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The resolution on Islamophobia adopted by the UN proposed by Pakistan is a mistake

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The UN has adopted a resolution proposed by the Organization of Islamic Cooperation and Pakistan to designate March 15 the International Day to Combat Islamophobia. This sounds innocent or even beneficial. But the reverse is true. Pakistan is a country with a dramatic track record for guaranteeing religious freedom for all citizens (including the freedom to change religion). To start with the latter, in 1948, the Universal Declaration of Human Rights enshrined religious freedom in Article 18 as, “Everyone has the right to freedom of thought, conscience, and religion; this right includes freedom to change his religion or belief, and freedom, either alone or in community with others and in public or private, to manifest his religion or belief in teaching, practice, worship, and observance.”

The pain point for conservative and reactionary regimes begins after “this right includes.” Because after that, it says that you can also distance yourself from religion. You can change your religion. And in countries like Pakistan, while they want to make it possible that you can choose Islam (a Christian has the freedom to convert to Islam), they do not want you to be able to exchange Islam for Christianity or worse (atheism).

In Pakistan and other countries where a reactionary form of Islam is sought to prevail, three offenses are used for this purpose 1. blasphemy, 2. heresy, 3. apostasy (change of faith). These things are criminalized, sometimes with draconian penalties such as the death penalty. Criminalizing all three of these things violates human rights, as guaranteed in the Universal Declaration, because 1. which god you want to embrace or reject is up to the individual, 2. which view of the faith is the right one the believer may decide for himself, 3. whether you want to fall away from the faith and which faith you want to adopt after that is entirely up to the believer to decide.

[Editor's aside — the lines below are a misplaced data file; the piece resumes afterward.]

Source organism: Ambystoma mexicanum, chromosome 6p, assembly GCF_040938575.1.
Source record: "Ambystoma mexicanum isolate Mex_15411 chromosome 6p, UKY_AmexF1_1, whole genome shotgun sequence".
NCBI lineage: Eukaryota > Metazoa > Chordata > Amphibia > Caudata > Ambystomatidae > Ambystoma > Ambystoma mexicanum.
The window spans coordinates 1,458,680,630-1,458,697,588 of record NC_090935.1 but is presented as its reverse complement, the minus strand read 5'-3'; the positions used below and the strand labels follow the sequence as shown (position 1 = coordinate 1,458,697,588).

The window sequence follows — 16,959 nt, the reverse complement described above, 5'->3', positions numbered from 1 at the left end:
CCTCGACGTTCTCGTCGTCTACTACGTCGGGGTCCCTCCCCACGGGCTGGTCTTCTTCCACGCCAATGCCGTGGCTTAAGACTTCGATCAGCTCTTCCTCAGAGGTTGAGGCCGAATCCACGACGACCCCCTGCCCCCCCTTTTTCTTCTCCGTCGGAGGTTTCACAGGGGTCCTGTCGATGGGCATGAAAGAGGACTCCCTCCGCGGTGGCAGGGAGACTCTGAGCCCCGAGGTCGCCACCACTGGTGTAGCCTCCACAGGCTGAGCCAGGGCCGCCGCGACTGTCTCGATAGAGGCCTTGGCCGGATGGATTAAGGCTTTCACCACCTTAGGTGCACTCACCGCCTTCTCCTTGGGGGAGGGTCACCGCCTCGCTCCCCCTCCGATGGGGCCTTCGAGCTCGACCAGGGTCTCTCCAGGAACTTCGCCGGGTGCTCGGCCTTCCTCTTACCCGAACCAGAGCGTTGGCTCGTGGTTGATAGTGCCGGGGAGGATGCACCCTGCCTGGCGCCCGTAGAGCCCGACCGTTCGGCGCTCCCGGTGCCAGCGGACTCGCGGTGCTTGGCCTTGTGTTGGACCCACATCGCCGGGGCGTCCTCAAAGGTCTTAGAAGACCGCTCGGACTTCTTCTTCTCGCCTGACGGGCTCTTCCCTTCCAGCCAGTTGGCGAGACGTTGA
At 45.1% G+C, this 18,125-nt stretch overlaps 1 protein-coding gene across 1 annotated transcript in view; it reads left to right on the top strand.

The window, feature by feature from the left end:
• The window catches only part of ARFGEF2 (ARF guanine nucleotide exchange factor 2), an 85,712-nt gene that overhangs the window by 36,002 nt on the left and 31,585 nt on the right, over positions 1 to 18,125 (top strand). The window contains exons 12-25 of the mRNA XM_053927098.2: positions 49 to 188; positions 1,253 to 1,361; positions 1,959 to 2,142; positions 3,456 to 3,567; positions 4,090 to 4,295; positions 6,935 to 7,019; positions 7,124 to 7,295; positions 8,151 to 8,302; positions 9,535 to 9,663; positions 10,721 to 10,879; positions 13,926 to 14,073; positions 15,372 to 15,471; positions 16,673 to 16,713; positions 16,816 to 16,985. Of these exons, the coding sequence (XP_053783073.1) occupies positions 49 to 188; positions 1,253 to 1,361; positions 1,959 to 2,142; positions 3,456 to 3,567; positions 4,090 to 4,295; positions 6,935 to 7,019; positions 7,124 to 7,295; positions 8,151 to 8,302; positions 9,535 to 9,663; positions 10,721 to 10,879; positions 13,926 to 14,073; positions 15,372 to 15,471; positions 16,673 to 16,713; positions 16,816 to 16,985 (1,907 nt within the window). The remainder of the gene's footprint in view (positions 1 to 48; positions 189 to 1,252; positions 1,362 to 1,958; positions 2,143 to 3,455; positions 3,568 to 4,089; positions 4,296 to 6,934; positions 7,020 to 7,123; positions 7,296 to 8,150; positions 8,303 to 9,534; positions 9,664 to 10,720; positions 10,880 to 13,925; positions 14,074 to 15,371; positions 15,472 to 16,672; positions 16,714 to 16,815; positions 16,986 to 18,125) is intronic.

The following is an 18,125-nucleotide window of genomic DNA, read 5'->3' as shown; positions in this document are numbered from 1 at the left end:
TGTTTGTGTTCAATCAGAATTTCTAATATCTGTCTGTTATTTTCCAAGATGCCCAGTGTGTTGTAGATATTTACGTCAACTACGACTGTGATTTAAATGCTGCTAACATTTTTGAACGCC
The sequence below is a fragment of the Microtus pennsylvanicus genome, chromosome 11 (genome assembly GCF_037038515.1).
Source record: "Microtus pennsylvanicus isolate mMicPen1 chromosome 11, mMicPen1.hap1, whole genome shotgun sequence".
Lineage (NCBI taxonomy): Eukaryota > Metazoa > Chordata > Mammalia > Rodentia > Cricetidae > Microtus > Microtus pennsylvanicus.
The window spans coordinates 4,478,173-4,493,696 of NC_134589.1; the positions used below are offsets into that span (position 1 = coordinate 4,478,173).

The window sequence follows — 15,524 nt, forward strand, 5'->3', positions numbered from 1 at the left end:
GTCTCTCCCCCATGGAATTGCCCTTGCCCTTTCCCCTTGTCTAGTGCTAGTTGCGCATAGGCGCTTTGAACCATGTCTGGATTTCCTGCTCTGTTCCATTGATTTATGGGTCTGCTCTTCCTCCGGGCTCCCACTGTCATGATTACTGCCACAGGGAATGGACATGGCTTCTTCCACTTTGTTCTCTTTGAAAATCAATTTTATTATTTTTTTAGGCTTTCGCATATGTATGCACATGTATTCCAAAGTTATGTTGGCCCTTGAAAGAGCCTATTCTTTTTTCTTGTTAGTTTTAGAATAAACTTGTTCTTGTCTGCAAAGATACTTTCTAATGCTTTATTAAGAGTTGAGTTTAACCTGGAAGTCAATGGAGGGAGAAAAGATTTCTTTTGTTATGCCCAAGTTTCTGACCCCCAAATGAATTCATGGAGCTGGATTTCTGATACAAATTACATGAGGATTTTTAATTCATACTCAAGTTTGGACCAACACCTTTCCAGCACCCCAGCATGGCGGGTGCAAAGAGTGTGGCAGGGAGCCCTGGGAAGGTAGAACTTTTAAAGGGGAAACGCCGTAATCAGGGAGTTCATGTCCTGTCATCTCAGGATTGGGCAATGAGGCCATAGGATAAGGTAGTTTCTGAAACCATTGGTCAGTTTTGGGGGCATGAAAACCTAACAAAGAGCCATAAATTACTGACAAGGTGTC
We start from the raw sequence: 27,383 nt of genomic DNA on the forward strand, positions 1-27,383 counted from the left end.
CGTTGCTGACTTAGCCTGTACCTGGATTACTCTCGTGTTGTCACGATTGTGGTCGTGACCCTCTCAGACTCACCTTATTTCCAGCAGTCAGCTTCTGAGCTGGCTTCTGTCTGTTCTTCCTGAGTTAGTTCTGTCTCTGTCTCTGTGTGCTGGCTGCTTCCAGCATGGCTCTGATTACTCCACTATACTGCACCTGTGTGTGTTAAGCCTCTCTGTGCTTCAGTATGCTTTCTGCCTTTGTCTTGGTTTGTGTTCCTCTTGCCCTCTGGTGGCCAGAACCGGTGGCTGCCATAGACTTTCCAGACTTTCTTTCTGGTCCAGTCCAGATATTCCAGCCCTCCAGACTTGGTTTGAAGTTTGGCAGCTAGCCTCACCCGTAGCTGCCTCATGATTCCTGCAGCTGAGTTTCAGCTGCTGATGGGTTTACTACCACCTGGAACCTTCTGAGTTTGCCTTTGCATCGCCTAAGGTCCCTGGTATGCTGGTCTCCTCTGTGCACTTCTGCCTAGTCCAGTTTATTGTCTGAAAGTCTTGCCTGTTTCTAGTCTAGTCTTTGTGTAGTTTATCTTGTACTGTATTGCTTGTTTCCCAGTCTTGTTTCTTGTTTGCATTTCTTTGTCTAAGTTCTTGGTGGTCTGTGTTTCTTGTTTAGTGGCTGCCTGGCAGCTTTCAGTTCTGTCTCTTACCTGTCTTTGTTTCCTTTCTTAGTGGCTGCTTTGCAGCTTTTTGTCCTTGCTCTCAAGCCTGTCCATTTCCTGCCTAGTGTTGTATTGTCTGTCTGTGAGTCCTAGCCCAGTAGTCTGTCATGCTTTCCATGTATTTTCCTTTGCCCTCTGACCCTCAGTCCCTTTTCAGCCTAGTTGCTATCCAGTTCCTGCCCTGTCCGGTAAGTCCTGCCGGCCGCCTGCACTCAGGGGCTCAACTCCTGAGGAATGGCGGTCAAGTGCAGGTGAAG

Pakistan has been trying for years to divert attention from its misdeeds when it comes to guaranteeing religious freedom for its citizens by pretending in the United Nations that “Islamophobia” would be the big problem. What exactly that is, is deliberately kept vague. One shuttles back and forth between “hatred of Muslims” and pathological aversion or fear (“phobia”) of Islam.

Now, of course, “Muslim hatred” is reprehensible. Just as “Christian hatred would be reprehensible. Or “atheist hatred.” Or “socialist hatred.” But an unproven proposition is that there would be a special problem with “Muslim hatred” that would not exist with other groups. Yet Pakistan has been trying to stoke that fire for years, and on March 15 they got a foot in the door at the UN. The United Nations passed a resolution to declare March 15 as International Day to Combat Islamophobia. The resolution had been submitted by Pakistan and the Organization of Islamic Cooperation, including several Islamic countries. The date of March 15 was chosen because the terrorist Brenton Tarrant murdered 51 Muslims in Christchurch, New Zealand three years ago.

We must hope that many people will see through that neither Pakistan nor the OIC is a credible spokesperson for non-discrimination, respect, acceptance of religious diversity, or other liberal values. Pakistan and the OIC are trying to spread a form of reactionary Islam and divert attention from their poor record regarding human rights.

Paul Cliteur is professor of Jurisprudence, Leiden University. He edited Cliteur, Paul, and Herrenberg, Tom, eds., The Fall and Rise of Blasphemy Law, Leiden University Press, Leiden 2016: https://ap.lc/ipEBQ

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